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Metadata Assistant – Removes the Junk From Your Word, PowerPoint and Excel Files
Imagine how you would feel if your opposing counsel could read your mind. Imagine how your clients would feel if they learned that you had sent your strategies and other information to the other side! Of course, you would never do that. Or, have you in fact done so - albeit unknowingly. At ITS, we not only know about Metadata, we are experts. Dan Siegel, sometimes called the "Metadata Guru" has lectured dozens of times about the legal and ethical issues relating to metadata, and can help you address your office's needs.
If you have ever sent a copy of a Word document, or other file, to another attorney, you have almost certainly, and unwittingly, provided him or her with additional information that you had no intention of disclosing. How can this happen? Easily. Most common software programs, including Microsoft Word, Excel and PowerPoint, contain metadata, which means "information about data." According to Microsoft, metadata, which you will not see on your screen, may contain your name, initials, company or organization name, other file properties and summary information, the names of other authors of the document, information about revisions, including other versions, hidden text, comments, and the time spent editing the document. Other programs, like Corel WordPerfect, retain similar information.
For example, the metadata in a relatively simple Answer to a Complaint filled five single-spaced pages and revealed: when the document was created, when it was last saved, when it was last printed, the number of revisions made, the total time spent editing the file, and then outlined 104 separate changes made from the first to the last version. That is a ton of information.
Metadata is not something only geeks know about. It is a major issue, and lawyers who send or file electronic copies of documents without removing the metadata risk serious problems, possibly lawsuits, and certainly the loss of clients. Inadvertent disclosure of metadata raises ethical issues as well.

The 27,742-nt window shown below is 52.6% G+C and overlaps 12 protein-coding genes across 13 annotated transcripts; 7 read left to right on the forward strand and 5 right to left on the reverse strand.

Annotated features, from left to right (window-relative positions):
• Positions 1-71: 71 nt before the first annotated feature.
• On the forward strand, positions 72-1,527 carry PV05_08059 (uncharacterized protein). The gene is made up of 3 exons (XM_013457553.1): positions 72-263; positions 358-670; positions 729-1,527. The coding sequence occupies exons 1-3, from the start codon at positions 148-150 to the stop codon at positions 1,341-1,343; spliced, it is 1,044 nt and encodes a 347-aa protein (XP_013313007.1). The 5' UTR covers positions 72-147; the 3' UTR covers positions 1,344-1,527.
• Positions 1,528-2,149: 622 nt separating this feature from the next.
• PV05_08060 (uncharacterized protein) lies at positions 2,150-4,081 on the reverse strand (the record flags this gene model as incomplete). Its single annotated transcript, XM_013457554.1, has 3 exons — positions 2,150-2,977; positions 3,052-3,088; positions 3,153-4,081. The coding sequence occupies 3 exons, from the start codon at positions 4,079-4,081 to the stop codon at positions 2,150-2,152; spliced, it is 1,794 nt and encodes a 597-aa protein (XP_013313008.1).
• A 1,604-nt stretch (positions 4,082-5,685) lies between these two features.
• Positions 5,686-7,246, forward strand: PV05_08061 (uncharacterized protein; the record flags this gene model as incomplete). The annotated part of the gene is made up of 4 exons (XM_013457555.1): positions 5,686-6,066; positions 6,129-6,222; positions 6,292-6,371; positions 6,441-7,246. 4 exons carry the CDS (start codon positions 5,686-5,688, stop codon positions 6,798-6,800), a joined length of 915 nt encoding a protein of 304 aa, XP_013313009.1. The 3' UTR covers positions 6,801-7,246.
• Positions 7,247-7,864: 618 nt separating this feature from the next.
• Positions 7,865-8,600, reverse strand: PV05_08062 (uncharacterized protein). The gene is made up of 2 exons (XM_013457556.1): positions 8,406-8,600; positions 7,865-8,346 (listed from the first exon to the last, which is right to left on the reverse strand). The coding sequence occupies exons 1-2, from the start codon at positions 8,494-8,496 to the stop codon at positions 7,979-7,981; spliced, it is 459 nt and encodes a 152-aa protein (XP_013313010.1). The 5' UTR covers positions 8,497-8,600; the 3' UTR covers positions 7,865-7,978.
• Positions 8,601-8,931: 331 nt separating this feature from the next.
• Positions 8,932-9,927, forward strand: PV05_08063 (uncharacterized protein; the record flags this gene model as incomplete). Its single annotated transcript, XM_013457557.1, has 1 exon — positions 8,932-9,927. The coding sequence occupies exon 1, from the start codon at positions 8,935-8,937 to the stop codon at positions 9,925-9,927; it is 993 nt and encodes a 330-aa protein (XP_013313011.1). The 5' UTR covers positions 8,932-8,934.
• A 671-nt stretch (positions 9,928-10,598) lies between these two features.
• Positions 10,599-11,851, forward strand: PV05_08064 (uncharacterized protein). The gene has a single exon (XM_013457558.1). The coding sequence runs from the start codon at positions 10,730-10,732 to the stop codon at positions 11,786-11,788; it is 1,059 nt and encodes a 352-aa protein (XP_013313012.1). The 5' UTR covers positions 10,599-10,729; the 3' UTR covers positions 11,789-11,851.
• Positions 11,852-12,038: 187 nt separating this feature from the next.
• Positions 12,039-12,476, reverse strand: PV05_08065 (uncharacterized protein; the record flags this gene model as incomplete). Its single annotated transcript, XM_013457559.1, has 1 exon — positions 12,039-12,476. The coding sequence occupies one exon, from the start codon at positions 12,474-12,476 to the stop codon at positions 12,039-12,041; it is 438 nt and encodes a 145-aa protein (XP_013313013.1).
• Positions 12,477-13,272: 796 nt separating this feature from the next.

Clearly, lawyers must take reasonable steps to remove metadata from any documents they supply to opposing counsel or to anyone else. The problem is that metadata does not disappear with the click of a button. What should you and your firm do? First, establish a policy that addresses if and under what circumstances electronic files may be sent to other counsel. Second, in the event your firm approves the transmission of electronic documents, you should establish a procedure that assures that metadata is removed before a file is sent to opposing counsel or others, including the media. For some firms, that may mean that all attachments are sent to the IT for review and scrubbing. In other firms, the cleaning process will be left to either the attorney or his or her individual staff.
After deciding that you will scrub files, the next step is choosing the appropriate method. The most simple method, and least effective, is to clean the Microsoft files using the processes already built-in to Word or other programs. Microsoft offers some methods for removing metadata, but in my experience they do not work well, and most computer users will not be able to follow the steps successfully, and will likely ignore the scrubbing process.
The most practical options for Word users is to convert your file to a pdf using Adobe Acrobat. The other option is to purchase a metadata scrubber, which is a software program that analyzes your documents and cleans the metadata. The one that stands out is Metadata Assistant, which is used by 1,000,000 users worldwide.
Metadata Assistant integrates with Microsoft Word, Excel, PowerPoint and Outlook, and is easy to use. Metadata Assistant works within Word and other programs. It offers many options, and provides a very detailed report . Metadata Assistant will scrub your file, and also offers the option of converting the file to a pdf format. Finally, the program integrates with Microsoft Outlook. Whenever you send an e-mail with a Word, Excel or PowerPoint file as an attachment, Metadata Assistant automatically pops up, and offers you the option of cleaning the file, sending it as-is or converting it to a pdf. Best of all, when it cleans the file, it does not change the original document
Now that you know the problem, contact Integrated Technology Services to buy Metadata Assistant. Reasonably priced, Metadata Assistant will be an invaluable asset to your office. For more information, call (610) 446-3467 or click here send an email.
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